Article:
Suga should Aim to Build Foreign Policy Based on Free, Open Order

At a time when the international community is at a turning point, how can a free and democratic order be established? In this regard, Japan should play a role in leading the way.

At his New Year press conference, Prime Minister Yoshihide Suga stressed his commitment to realizing a free and open Indo-Pacific based on the Japan-U.S. alliance.

Japan and other countries have a common interest in ensuring the rule of law and freedom of navigation in this part of the world, which has been enjoying significant economic growth. Suga is urged to implement multitiered measures to give more concrete shape to this initiative, which was proposed by his predecessor Shinzo Abe.

After U.S. President-elect Joe Biden takes office, Suga will have a meeting with him. While Biden has advocated the importance of alliances, it is unclear in some respects how he will deal with China’s hegemonic activities.

Suga must tell Biden how important it is for the United States to engage in Asia both in the diplomatic and military fields, as well as call for Washington to take concerted action with Tokyo to strengthen commitments to Southeast Asian countries and other nations. In addition to security cooperation that also includes Australia and India, the prime minister is urged to promote ties with Europe as well.

In dealing with the novel coronavirus pandemic, making vaccinations available in developing countries has become an issue for the global community. Tokyo should involve Washington in realizing international cooperation led by Japan, the United States and Europe.

Next year marks the 50th anniversary of Japan and China normalizing diplomatic relations. However, stable bilateral relations cannot be established as long as Chinese government ships continue to intrude into Japanese territorial waters around the Senkaku Islands. Unless China makes efforts to resolve pending issues, it will be difficult to gain the public’s understanding for a visit to Japan by Chinese President Xi Jinping as a state guest.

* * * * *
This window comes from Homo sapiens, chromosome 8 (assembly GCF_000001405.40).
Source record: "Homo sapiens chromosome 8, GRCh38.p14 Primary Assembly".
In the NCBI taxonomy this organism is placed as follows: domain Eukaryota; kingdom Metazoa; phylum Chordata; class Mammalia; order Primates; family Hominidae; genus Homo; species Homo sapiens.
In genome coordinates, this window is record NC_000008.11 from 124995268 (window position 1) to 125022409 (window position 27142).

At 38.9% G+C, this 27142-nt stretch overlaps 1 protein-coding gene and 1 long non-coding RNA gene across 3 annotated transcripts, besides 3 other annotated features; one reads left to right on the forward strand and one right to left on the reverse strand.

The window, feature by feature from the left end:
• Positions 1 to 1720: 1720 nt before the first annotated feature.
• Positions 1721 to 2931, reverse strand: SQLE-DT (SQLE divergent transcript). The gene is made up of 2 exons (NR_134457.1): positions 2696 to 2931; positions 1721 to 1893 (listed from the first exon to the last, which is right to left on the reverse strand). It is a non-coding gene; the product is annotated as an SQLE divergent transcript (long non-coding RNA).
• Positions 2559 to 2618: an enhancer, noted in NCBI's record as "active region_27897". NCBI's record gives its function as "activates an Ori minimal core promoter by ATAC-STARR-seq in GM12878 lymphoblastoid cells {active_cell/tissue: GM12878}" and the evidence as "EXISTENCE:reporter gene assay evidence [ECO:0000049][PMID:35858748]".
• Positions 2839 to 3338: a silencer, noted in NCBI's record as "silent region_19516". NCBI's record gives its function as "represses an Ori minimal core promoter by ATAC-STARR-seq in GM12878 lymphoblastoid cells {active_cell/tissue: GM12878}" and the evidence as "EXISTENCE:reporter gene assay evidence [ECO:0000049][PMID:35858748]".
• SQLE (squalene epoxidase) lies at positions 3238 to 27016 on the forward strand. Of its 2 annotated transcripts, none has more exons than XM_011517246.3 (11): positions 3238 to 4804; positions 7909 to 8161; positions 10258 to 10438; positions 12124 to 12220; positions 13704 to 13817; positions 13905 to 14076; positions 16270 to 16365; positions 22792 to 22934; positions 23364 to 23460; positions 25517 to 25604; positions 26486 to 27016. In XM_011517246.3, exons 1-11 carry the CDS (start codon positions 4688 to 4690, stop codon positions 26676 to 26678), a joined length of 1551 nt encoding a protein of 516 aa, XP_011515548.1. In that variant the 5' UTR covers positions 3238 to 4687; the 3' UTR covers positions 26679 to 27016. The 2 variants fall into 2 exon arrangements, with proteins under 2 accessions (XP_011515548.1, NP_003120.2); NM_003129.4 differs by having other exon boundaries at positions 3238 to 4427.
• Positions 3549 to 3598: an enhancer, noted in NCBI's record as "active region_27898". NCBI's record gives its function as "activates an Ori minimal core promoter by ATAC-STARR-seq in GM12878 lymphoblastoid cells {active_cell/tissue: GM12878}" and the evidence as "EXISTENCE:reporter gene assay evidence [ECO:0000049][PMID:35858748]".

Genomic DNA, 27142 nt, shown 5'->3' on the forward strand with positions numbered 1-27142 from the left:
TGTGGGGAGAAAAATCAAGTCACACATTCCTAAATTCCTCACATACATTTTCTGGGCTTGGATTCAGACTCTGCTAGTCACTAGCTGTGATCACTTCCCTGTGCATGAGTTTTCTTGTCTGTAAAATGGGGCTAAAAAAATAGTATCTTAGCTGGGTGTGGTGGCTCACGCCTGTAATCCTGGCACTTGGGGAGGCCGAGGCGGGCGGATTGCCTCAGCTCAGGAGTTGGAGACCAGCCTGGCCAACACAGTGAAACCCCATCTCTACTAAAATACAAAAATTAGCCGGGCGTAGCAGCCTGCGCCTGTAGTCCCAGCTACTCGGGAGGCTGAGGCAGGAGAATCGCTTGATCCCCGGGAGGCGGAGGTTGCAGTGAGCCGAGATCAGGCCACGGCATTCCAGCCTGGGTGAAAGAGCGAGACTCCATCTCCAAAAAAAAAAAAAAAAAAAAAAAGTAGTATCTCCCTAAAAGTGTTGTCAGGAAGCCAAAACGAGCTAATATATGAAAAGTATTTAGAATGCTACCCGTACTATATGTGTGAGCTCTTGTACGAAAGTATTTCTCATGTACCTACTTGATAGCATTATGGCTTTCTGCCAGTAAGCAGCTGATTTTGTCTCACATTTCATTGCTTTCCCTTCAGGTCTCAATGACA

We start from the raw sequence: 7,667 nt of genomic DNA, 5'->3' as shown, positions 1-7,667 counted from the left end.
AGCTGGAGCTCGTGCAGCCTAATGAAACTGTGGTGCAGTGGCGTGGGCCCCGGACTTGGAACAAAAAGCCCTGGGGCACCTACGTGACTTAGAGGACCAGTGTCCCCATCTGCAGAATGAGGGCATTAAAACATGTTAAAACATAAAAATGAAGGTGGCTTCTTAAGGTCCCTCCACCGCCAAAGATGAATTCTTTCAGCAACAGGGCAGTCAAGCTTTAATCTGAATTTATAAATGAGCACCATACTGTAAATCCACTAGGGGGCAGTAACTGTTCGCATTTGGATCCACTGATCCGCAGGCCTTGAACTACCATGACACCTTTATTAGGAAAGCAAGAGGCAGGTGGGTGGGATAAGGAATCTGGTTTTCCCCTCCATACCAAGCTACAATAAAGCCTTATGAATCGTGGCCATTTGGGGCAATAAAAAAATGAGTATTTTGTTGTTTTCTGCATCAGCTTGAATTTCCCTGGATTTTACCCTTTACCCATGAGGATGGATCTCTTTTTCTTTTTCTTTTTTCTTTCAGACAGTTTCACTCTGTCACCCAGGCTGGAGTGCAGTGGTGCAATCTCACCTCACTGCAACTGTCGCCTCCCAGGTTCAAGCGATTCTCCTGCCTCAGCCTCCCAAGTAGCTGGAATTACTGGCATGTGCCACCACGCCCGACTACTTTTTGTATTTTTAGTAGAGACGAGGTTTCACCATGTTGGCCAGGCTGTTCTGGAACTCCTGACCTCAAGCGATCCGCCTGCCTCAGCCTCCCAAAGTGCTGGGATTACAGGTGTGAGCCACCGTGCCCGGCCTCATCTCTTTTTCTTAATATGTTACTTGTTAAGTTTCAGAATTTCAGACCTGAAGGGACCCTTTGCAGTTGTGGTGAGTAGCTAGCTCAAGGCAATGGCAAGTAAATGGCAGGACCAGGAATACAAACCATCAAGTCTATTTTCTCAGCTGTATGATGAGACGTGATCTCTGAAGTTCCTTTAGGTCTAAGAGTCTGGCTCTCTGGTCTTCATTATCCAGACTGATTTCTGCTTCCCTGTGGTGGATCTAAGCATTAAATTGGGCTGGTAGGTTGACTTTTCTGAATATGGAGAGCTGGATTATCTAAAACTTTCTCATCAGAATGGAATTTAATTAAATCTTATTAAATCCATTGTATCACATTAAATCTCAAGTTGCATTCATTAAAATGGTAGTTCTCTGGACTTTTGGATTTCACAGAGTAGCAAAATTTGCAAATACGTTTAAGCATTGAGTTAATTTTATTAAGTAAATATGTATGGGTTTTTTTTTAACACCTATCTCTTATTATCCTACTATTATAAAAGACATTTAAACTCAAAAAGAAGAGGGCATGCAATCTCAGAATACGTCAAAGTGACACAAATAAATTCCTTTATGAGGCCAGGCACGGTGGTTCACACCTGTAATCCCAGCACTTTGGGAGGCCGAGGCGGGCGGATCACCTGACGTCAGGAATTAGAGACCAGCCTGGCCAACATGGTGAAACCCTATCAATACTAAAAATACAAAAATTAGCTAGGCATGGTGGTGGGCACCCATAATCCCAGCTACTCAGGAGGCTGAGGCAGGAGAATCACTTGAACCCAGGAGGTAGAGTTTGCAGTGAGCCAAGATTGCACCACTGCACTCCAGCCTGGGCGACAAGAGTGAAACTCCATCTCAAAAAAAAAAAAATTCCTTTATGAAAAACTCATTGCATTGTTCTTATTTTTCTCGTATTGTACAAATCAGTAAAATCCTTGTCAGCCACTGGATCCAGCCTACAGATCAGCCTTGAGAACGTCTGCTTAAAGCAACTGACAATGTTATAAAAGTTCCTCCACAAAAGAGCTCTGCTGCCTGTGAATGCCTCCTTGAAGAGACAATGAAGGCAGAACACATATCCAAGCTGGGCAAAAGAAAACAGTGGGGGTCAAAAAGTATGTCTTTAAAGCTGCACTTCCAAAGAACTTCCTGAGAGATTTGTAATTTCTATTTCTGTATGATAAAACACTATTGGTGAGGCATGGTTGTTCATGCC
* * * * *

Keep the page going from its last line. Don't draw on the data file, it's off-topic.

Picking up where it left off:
Conflict between the United States and China can be seen not only in security and trade issues, but also in a battle over supremacy in the science and technology field. After achieving economic recovery faster than any other country following the outbreak of the coronavirus, it is also believed that China will take more self-righteous actions.

It is Japan’s responsibility to persistently urge China to abide by international rules. While maintaining economic relations, Japan needs to respond strategically to protect sensitive technology that can affect the nation’s security.

The Tokyo Olympics and Paralympics this summer also give Suga opportunities for summit diplomacy.

If North Korea takes part in the Olympics, it is highly likely that high-ranking officials from the country will visit Japan. It is hoped that Suga will not miss any chance, however small, to find common ground for resolving the issue of Japanese nationals abducted by North Korean agents.

South Korean President Moon Jae-in is also expected to visit Japan for the Games. If Seoul can make progress on the issue of lawsuits involving former wartime requisitioned workers from the Korean Peninsula, this could become an opportunity to improve bilateral relations.

The pandemic has made it difficult for world leaders to conduct diplomacy face-to-face. It is essential for Suga to use various channels, make sure to promote Japan’s position and try to gain understanding from the international community.

— The original Japanese article appeared in The Yomiuri Shimbun on Jan. 7, 2021.